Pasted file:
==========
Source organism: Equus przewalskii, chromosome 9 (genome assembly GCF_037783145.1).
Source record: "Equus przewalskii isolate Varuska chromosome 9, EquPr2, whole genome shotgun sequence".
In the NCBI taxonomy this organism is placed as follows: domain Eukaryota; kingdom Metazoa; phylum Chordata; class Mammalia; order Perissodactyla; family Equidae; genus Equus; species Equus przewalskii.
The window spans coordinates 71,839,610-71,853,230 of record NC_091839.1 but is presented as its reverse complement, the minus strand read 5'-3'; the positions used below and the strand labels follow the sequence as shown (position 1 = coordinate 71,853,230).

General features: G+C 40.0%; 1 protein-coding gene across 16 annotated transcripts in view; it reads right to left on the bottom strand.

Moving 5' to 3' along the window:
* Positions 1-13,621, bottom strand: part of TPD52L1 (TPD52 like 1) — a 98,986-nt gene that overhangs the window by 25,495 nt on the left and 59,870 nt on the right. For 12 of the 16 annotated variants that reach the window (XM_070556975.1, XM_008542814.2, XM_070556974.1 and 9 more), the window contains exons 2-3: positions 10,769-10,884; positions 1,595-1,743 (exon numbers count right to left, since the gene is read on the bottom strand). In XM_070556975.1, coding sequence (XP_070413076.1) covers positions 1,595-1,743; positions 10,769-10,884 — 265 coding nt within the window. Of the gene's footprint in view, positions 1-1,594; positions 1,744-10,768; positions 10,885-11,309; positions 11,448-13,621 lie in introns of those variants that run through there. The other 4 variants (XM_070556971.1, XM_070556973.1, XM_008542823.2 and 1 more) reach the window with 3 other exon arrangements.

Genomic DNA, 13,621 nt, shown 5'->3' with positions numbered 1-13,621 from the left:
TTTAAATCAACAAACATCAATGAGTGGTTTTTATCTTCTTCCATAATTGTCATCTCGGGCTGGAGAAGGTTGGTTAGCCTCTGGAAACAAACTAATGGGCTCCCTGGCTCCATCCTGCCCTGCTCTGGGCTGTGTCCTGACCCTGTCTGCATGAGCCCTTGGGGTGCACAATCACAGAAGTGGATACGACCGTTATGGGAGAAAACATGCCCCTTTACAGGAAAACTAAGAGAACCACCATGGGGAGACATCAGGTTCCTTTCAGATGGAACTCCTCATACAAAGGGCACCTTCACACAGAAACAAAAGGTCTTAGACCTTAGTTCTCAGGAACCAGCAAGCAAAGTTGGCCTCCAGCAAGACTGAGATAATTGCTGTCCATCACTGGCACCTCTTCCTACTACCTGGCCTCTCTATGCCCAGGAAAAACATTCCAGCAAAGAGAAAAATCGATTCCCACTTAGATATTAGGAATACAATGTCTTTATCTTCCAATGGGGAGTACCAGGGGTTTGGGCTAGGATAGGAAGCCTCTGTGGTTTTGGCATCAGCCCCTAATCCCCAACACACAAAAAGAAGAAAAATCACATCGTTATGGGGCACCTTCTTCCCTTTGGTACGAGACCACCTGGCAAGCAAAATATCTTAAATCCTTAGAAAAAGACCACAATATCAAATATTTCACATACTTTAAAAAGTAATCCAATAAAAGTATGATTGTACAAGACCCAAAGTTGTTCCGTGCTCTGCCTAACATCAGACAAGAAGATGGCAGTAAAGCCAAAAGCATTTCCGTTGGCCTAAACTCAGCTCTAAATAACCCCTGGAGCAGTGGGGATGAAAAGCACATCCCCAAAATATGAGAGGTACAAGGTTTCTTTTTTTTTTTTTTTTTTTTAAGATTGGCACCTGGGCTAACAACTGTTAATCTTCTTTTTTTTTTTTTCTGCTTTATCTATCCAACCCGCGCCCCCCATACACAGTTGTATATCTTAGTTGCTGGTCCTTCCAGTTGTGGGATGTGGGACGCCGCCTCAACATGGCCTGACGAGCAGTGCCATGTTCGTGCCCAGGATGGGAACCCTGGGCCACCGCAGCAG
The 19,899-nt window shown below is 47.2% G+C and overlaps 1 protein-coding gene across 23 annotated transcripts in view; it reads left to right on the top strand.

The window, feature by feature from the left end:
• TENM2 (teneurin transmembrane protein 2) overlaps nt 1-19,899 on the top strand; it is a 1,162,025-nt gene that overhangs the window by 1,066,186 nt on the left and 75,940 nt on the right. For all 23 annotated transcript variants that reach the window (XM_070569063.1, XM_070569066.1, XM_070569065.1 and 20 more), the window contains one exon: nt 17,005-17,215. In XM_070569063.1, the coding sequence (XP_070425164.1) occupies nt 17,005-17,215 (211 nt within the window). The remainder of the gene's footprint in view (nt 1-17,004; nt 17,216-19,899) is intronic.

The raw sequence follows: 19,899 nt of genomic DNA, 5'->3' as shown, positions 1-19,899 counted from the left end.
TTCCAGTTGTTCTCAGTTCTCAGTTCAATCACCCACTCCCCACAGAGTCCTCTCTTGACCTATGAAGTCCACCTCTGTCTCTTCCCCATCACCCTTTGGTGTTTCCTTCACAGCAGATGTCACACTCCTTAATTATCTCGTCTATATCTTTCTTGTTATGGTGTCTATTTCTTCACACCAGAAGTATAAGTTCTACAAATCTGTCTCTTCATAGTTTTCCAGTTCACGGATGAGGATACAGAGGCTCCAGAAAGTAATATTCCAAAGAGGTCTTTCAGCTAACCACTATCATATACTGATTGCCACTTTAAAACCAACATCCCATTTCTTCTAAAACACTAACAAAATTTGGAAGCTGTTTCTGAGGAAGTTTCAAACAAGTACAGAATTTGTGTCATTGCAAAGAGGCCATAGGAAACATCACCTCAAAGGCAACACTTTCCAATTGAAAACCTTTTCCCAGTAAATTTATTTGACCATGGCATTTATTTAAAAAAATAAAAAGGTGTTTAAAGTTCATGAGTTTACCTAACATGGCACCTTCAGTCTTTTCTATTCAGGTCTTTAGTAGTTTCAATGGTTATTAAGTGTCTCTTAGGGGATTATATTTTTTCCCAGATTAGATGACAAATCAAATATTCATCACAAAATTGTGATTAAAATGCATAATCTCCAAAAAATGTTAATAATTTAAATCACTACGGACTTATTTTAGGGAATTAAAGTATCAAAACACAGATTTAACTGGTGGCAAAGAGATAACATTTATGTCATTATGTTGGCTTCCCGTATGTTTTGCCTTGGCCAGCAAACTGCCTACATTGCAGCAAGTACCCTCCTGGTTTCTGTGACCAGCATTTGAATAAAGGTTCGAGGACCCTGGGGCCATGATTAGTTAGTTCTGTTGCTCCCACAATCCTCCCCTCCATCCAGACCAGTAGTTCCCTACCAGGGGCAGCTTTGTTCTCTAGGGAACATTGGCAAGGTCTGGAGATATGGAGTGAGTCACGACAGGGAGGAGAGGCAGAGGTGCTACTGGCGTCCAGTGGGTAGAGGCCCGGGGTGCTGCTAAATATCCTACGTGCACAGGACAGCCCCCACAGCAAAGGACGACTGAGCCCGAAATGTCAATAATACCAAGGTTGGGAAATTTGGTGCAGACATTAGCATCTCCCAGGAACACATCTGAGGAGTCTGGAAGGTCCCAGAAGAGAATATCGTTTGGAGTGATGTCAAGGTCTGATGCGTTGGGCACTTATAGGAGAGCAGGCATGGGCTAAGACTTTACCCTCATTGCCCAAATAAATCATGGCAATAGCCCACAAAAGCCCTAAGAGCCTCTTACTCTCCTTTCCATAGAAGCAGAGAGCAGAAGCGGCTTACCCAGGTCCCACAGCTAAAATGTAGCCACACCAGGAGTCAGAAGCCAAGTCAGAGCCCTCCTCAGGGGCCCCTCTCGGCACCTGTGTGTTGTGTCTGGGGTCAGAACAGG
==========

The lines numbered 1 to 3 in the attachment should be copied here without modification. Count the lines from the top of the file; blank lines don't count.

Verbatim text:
Source organism: Equus przewalskii, chromosome 9 (genome assembly GCF_037783145.1).
Source record: "Equus przewalskii isolate Varuska chromosome 9, EquPr2, whole genome shotgun sequence".
In the NCBI taxonomy this organism is placed as follows: domain Eukaryota; kingdom Metazoa; phylum Chordata; class Mammalia; order Perissodactyla; family Equidae; genus Equus; species Equus przewalskii.